The Album. I'm inclined to let you know my final opinion on Samkha's only self-titled album right now. Actually, even now I think this album deserves to be rated as a masterpiece yet 'officially' I've decided to rate it a bit lower and that's the reason why. Compositionally, "Samkha" is one of the most original and colourful instrumental works I've heard in years, but stylistically, the album is kind of intentionally divided into two relatively equal parts. According to the explanation of one of the band members (remember Prologue?) about what they perform, "this is some kind of Indian music that also has a religious sense". Yes, all the first five compositions briefly and generally can be described this way. But the remaining tracks 6 to 9 stylistically are of a slightly different weight category; and although it's obvious that all the nine album's instrumentals could be played by a band whose approach to composing and arranging musical material is very own and specific, "Samkha" represent the band's 'progressive approach' to composing, arranging and performing not only the Indian music. Well, Kolyadka (by the way, it's the name of a Russian Christmas song), Pilgrim, Yoke, Crane's Dance, and Camel are full of various Indian raga-like melodies and female vocalizes that are really similar to some Indian religious (or ritual) singings. All this Indian distinct and colourful stuff, typical for each of the first five pieces, doesn't prevent the both leading players - guitarist and flautist (though, there is the sax instead of the flute on Camel) - from adding to an Eastern palette some Slavonic, but most often West European obviously medieval minstrel strokes. I've found even a few comparable episodes in always virtuosic and almost everywhere original solos and roulades of the guitar / banjo player and flautist. As for the guitarist, there is an obvious similarity with Jimmy Page's playing the acoustic guitar. Igor Kaim did it on Kolyadka very close to the way Jimmy did on The Battle of Evermore (Led Zeppelin-IV). Eugene Zhdanov's playing the flute has a clear resemblance with Ian Anderson's (Jethro Tull) immediately recognizable style on two compositions - Yoke and Glass. Few minstrel-like guitar passages surrounded by a strong Indian musical atmosphere can be heard for the first time on Pilgrim. Yoke, standing right in the middle of the Indian Five, is one of the two fully instrumental compositions here. No vocalizes on this one, female or male, though the latter is heard only on the album's last track. Yoke is also probably the most complex, diverse and interesting, hence the best composition here. Crane's Dance also differs a bit from the other first five pieces: there are more Arabian than Indian flavours on it, and on Camel, the fifth piece of the album, Zhdanov for the first time put aside his flute in favour of the sax. That way, there are no similar pieces (at least in the overall sound) among even those five ones that have an obvious Indian musical nucleus in the structures, and that's a good thing (at least for an album of our beloved Progressive). The second 'half' of the compositions represent a more mixed overall picture than the previous one. But, the main thing is, all these (6 to 9) pieces, unlike the first five tracks, aren't based on Indian music. Each of them contains no more than just slight traces of Indian flavours that turn up more or less obviously just in the vocalized parts. It's really hard to call rich and always varied percussive arrangements Indian when all parts of the soloing instruments (guitar, banjo, flute, sax) are by no means Indian. Particularly, Flame was named that as if on purpose because basically this is nothing but Spanish Flamenco. Yes, when both soloing and especially rhythmical parts of the acoustic guitar play Flamenco the percussionist automatically switches to the according rhythmical structures. Call them "samba" or "rumba" - whatever, they sound here like the Spanish percussion. With quite a long (at 1,5 minutes) percussion intro, with all the soloing parts of guitar, flute and sax (closer to the end) which are rather of European than of some Eastern origin, and especially with regular inflammatory female ejaculations Glass gives the impression of hot Spanish women dancing to the accompaniment of a Prog'n'folk ensemble from some other European country. In this ("second") category, Lake is the only composition that has some Indian feel, but its obvious presence here is only due to the female vocalizes while all the varied musical parts, including sax solos, are of the European origin once again. On the whole, this is one of few compositions where a melancholy mood dominates all over. As if on the contrary to Lake, Capricorn is the shortest yet the most lively, jolly and fast instrumental here. Stylistically, it represents a slightly unusual yet unique type of a progressive instrumental: this is a blend of medieval holiday music with Gypsy playful soloing. The album's closing track is the only on which you'll here a male vocalize, apart from female. And Gypsies, by the way are Eastern people.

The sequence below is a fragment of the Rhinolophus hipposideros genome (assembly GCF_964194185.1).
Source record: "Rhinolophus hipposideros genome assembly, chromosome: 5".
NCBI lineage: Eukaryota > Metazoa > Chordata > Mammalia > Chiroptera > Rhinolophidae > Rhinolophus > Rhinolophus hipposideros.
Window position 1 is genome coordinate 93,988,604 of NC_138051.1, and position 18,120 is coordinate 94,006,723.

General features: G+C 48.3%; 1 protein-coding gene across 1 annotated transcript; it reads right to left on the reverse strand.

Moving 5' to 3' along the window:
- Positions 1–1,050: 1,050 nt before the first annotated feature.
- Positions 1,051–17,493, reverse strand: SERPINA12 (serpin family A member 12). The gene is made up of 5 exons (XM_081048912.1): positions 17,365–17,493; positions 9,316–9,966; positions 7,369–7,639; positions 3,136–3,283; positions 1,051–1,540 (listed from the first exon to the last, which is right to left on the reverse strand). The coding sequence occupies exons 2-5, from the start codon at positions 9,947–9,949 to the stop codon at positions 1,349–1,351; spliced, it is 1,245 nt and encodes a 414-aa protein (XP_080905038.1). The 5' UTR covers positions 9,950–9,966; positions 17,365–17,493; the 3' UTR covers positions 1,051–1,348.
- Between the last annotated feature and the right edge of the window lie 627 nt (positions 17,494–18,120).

Summary. So, I just described the compositions from the second 'half' (category) of the CD. As you see, all of them are even more different from each other than the first five. Which is good, again. Actually, this is one of the most unique, interesting and diverse instrumental Prog-Folk albums I have ever heard. Though now, I can't even remember another one that, being based almost totally on structures of Indian and other kinds of music of the East would be brave enough to add there rich and tasteful arrangements of contemporary and medieval European music, apart from few others. It would be better if the band didn't lead a potential listener in advance to an idea that their album is wholly based on Indian music as stated in the album's booklet. Finally, I have to notice that a traditional way of labeling the band's music within the same frames that are used by Boheme up to now doesn't apply too often. Once again, in music of Samkha I have found no Jazz nor (especially) "world music", though the label present the band's music as a blend of Jazz and world music, of all things.
VM. July 14, 2001